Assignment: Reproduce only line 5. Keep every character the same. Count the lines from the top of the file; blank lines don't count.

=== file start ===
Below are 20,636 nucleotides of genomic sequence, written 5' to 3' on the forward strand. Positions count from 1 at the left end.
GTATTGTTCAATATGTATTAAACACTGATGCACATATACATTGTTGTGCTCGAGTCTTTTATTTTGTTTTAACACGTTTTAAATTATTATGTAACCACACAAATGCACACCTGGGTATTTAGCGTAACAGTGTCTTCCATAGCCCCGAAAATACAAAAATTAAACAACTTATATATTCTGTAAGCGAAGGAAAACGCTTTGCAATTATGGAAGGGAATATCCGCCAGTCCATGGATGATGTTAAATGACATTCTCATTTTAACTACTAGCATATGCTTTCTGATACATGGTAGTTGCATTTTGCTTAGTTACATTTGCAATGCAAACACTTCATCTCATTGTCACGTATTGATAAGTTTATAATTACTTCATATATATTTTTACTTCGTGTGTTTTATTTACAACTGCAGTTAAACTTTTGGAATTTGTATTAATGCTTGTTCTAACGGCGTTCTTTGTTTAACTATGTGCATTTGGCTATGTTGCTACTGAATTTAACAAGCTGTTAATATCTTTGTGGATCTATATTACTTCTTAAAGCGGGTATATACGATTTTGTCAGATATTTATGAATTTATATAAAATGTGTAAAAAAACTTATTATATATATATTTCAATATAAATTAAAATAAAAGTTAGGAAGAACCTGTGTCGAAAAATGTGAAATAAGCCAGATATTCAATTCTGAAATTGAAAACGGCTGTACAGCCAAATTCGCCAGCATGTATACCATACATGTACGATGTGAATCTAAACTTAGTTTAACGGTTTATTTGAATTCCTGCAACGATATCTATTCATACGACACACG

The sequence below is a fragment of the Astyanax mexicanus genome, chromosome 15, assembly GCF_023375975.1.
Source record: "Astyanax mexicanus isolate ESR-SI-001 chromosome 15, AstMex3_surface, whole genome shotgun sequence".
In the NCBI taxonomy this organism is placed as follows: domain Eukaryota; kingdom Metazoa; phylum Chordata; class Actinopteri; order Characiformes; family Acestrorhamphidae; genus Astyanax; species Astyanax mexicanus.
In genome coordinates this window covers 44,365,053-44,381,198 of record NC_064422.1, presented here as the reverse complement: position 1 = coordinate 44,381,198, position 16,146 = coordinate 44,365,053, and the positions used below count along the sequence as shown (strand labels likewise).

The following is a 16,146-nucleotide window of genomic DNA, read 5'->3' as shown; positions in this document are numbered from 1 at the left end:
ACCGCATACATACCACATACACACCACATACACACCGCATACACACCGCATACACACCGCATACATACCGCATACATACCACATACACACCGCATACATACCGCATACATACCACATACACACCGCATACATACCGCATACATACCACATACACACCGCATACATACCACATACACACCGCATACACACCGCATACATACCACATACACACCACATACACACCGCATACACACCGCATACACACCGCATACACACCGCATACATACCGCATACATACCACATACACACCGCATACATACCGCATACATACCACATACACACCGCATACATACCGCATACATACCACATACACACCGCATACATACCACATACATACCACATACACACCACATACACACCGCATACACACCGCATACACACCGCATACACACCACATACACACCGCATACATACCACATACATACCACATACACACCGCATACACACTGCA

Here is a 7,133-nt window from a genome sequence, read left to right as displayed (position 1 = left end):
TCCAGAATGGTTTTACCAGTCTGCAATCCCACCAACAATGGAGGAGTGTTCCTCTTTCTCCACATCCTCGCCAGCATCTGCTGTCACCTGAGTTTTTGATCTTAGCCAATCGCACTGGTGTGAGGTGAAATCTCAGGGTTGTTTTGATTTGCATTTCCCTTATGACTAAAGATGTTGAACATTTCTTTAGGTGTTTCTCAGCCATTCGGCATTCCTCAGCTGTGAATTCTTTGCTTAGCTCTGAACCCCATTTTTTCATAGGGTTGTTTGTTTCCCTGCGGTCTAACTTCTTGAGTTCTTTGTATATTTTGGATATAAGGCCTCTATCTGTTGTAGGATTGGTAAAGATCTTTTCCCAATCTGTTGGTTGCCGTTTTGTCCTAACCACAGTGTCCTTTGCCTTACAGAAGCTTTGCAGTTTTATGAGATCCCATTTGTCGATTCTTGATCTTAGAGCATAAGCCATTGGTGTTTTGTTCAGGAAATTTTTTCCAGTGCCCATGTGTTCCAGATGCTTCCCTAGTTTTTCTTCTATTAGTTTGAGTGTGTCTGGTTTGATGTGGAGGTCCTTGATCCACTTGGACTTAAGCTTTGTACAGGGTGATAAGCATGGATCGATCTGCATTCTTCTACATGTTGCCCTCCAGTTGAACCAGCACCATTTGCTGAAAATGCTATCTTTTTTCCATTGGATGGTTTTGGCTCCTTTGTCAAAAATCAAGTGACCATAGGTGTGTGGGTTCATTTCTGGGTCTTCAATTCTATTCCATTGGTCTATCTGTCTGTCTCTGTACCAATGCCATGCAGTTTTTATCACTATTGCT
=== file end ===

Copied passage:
In the NCBI taxonomy this organism is placed as follows: domain Eukaryota; kingdom Metazoa; phylum Chordata; class Actinopteri; order Characiformes; family Acestrorhamphidae; genus Astyanax; species Astyanax mexicanus.